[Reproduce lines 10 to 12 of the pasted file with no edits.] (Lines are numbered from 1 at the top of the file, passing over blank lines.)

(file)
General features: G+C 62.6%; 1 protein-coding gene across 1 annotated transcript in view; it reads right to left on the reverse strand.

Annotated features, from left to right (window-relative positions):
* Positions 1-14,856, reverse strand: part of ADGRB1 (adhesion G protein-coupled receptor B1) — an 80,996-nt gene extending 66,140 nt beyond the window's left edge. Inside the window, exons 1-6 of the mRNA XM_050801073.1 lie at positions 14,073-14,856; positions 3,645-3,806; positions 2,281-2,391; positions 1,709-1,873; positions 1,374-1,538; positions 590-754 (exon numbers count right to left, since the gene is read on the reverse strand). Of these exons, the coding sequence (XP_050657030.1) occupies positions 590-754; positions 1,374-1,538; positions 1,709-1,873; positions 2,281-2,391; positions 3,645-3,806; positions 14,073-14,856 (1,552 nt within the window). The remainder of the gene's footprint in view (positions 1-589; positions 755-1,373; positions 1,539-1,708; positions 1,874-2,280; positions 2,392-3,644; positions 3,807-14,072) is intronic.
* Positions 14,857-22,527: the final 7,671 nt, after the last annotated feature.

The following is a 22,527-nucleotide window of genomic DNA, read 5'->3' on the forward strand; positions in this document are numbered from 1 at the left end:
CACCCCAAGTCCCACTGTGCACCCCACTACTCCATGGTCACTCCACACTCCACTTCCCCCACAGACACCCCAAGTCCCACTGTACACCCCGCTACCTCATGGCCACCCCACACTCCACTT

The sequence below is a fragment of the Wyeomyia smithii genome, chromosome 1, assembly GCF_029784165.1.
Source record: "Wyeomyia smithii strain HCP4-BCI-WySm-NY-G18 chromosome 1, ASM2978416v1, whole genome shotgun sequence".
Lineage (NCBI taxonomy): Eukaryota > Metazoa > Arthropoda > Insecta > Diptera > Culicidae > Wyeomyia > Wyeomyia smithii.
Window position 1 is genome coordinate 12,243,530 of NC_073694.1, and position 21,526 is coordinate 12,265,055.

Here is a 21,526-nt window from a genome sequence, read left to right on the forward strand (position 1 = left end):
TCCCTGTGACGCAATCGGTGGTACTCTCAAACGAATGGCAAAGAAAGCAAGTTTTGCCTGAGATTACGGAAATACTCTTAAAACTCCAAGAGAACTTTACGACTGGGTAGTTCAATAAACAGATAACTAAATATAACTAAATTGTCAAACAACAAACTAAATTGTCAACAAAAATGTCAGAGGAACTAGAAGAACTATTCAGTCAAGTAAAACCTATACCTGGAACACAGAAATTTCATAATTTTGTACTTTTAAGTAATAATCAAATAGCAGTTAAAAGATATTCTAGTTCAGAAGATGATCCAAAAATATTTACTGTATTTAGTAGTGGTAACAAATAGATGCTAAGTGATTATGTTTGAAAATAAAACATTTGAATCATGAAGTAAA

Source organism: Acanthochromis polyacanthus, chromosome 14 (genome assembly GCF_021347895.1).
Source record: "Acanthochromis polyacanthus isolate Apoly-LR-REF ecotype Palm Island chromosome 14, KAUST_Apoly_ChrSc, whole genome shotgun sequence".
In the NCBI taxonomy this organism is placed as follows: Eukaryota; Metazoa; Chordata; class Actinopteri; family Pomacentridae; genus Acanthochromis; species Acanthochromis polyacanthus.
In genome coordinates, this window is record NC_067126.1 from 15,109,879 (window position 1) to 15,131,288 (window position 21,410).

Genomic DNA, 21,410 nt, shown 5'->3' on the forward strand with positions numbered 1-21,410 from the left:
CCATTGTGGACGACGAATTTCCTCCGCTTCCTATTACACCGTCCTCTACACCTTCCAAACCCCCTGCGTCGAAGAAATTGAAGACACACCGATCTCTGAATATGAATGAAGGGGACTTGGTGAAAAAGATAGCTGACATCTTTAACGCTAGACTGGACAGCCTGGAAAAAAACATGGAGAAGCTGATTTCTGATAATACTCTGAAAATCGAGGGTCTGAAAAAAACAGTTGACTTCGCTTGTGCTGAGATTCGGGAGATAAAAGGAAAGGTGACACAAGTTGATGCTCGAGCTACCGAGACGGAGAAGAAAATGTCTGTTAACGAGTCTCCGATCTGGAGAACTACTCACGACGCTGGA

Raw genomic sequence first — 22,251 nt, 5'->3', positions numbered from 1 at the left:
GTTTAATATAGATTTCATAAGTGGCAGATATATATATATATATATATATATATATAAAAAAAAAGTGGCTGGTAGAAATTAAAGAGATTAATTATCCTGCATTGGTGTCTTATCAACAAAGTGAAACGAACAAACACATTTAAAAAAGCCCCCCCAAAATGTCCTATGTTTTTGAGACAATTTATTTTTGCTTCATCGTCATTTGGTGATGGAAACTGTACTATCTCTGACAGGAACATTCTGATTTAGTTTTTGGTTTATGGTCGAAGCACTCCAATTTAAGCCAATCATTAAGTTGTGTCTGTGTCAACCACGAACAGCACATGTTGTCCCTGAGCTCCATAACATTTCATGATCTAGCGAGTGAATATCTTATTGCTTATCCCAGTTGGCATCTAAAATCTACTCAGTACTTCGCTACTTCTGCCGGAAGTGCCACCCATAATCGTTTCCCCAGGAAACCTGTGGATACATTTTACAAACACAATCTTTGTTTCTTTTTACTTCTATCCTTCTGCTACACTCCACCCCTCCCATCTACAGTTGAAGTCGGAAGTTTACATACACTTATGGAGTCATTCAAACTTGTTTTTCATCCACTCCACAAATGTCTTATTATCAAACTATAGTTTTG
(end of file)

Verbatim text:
Window position 1 is genome coordinate 12,243,530 of NC_073694.1, and position 21,526 is coordinate 12,265,055.

Here is a 21,526-nt window from a genome sequence, read left to right on the forward strand (position 1 = left end):
TCCCTGTGACGCAATCGGTGGTACTCTCAAACGAATGGCAAAGAAAGCAAGTTTTGCCTGAGATTACGGAAATACTCTTAAAACTCCAAGAGAACTTTACGACTGGGTAGTTCAATAAACAGATAACTAAATATAACTAAATTGTCAAACAACAAACTAAATTGTCAACAAAAATGTCAGAGGAACTAGAAGAACTATTCAGTCAAGTAAAACCTATACCTGGAACACAGAAATTTCATAATTTTGTACTTTTAAGTAATAATCAAATAGCAGTTAAAAGATATTCTAGTTCAGAAGATGATCCAAAAATATTTACTGTATTTAGTAGTGGTAACAAATAGATGCTAAGTGATTATGTTTGAAAATAAAACATTTGAATCATGAAGTAAA